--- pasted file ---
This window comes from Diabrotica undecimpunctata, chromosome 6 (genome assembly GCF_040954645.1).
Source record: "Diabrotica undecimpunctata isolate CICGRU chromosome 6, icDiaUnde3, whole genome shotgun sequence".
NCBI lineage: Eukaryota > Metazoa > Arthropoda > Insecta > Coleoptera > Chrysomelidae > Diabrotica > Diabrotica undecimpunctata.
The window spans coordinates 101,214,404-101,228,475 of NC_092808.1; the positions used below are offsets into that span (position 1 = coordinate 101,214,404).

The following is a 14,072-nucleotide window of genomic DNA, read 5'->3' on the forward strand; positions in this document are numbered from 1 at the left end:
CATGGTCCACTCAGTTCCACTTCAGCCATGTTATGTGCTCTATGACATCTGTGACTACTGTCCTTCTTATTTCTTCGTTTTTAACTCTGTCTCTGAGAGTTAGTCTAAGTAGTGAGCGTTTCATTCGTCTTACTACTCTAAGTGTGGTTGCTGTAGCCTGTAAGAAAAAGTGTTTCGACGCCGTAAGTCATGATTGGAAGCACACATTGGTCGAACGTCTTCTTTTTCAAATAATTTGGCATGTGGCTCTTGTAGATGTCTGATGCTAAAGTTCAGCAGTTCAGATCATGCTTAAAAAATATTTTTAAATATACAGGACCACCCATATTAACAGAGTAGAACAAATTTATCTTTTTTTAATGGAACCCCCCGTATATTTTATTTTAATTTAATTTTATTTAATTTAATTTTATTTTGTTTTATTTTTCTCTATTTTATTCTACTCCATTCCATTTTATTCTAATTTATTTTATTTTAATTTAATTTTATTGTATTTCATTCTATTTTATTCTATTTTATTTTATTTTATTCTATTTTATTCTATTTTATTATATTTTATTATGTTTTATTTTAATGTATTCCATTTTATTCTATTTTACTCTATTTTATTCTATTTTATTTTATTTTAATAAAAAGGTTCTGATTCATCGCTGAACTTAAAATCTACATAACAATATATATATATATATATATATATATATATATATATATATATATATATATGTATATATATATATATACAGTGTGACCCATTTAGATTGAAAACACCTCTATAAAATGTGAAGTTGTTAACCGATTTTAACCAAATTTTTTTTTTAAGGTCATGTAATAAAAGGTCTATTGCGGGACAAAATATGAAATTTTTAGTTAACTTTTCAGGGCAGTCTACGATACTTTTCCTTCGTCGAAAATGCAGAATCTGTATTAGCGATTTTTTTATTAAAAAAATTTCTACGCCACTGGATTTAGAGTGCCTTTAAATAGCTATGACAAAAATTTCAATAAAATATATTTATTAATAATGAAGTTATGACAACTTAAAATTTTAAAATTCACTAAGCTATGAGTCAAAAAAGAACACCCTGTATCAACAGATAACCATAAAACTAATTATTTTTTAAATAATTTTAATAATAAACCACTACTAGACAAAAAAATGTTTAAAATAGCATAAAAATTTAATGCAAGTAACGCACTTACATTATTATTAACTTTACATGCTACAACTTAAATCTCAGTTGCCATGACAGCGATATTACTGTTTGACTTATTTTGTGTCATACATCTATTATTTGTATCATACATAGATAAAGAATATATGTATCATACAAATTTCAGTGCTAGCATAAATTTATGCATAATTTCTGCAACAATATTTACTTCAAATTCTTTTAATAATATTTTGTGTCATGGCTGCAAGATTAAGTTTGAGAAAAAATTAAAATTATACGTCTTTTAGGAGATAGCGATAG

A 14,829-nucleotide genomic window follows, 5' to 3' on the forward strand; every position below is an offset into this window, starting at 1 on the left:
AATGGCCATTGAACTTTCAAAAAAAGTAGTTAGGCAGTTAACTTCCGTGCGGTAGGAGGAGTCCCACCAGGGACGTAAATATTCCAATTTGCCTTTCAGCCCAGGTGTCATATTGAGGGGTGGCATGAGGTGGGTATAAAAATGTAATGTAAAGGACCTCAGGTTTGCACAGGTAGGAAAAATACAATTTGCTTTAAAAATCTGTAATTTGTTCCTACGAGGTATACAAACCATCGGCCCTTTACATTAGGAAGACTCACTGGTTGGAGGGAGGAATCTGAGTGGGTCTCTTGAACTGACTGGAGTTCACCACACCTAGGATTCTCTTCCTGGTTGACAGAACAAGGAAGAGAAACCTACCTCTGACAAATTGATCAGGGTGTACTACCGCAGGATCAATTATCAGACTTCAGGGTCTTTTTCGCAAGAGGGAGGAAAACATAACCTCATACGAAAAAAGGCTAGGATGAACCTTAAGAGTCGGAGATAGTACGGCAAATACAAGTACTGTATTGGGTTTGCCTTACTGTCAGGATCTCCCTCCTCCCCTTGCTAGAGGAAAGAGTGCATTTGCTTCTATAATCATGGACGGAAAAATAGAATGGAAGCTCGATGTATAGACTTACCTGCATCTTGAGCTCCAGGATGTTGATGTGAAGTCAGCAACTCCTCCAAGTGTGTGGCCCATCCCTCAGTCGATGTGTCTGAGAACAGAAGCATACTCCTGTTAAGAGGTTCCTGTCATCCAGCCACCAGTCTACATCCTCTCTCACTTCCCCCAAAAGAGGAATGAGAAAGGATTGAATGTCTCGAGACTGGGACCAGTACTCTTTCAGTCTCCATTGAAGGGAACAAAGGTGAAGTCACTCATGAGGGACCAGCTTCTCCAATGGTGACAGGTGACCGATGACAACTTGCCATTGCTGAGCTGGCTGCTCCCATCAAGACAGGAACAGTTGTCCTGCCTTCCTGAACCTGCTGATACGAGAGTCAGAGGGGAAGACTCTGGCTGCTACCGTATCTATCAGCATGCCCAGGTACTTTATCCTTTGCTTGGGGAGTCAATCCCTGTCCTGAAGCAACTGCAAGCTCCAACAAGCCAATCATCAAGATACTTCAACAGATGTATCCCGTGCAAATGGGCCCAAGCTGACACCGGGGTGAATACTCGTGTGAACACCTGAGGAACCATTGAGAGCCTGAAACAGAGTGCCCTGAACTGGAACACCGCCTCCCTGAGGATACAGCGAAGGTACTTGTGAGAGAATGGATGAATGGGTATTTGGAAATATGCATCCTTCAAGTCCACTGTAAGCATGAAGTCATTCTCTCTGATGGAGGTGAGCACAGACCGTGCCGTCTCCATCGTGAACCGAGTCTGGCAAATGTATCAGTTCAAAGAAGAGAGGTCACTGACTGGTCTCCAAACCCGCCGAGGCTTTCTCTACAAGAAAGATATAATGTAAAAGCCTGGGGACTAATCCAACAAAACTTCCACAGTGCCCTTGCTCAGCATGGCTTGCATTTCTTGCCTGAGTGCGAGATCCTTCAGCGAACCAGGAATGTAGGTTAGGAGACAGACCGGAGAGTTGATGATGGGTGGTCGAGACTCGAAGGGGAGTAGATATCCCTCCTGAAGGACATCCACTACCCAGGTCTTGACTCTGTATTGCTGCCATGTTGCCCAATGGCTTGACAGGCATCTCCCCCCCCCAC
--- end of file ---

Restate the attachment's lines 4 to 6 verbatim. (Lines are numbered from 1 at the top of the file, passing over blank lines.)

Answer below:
The window spans coordinates 101,214,404-101,228,475 of NC_092808.1; the positions used below are offsets into that span (position 1 = coordinate 101,214,404).

The following is a 14,072-nucleotide window of genomic DNA, read 5'->3' on the forward strand; positions in this document are numbered from 1 at the left end:
CATGGTCCACTCAGTTCCACTTCAGCCATGTTATGTGCTCTATGACATCTGTGACTACTGTCCTTCTTATTTCTTCGTTTTTAACTCTGTCTCTGAGAGTTAGTCTAAGTAGTGAGCGTTTCATTCGTCTTACTACTCTAAGTGTGGTTGCTGTAGCCTGTAAGAAAAAGTGTTTCGACGCCGTAAGTCATGATTGGAAGCACACATTGGTCGAACGTCTTCTTTTTCAAATAATTTGGCATGTGGCTCTTGTAGATGTCTGATGCTAAAGTTCAGCAGTTCAGATCATGCTTAAAAAATATTTTTAAATATACAGGACCACCCATATTAACAGAGTAGAACAAATTTATCTTTTTTTAATGGAACCCCCCGTATATTTTATTTTAATTTAATTTTATTTAATTTAATTTTATTTTGTTTTATTTTTCTCTATTTTATTCTACTCCATTCCATTTTATTCTAATTTATTTTATTTTAATTTAATTTTATTGTATTTCATTCTATTTTATTCTATTTTATTTTATTTTATTCTATTTTATTCTATTTTATTATATTTTATTATGTTTTATTTTAATGTATTCCATTTTATTCTATTTTACTCTATTTTATTCTATTTTATTTTATTTTAATAAAAAGGTTCTGATTCATCGCTGAACTTAAAATCTACATAACAATATATATATATATATATATATATATATATATATATATATATATATATATGTATATATATATATATACAGTGTGACCCATTTAGATTGAAAACACCTCTATAAAATGTGAAGTTGTTAACCGATTTTAACCAAATTTTTTTTTTAAGGTCATGTAATAAAAGGTCTATTGCGGGACAAAATATGAAATTTTTAGTTAACTTTTCAGGGCAGTCTACGATACTTTTCCTTCGTCGAAAATGCAGAATCTGTATTAGCGATTTTTTTATTAAAAAAATTTCTACGCCACTGGATTTAGAGTGCCTTTAAATAGCTATGACAAAAATTTCAATAAAATATATTTATTAATAATGAAGTTATGACAACTTAAAATTTTAAAATTCACTAAGCTATGAGTCAAAAAAGAACACCCTGTATCAACAGATAACCATAAAACTAATTATTTTTTAAATAATTTTAATAATAAACCACTACTAGACAAAAAAATGTTTAAAATAGCATAAAAATTTAATGCAAGTAACGCACTTACATTATTATTAACTTTACATGCTACAACTTAAATCTCAGTTGCCATGACAGCGATATTACTGTTTGACTTATTTTGTGTCATACATCTATTATTTGTATCATACATAGATAAAGAATATATGTATCATACAAATTTCAGTGCTAGCATAAATTTATGCATAATTTCTGCAACAATATTTACTTCAAATTCTTTTAATAATATTTTGTGTCATGGCTGCAAGATTAAGTTTGAGAAAAAATTAAAATTATACGTCTTTTAGGAGATAGCGATAG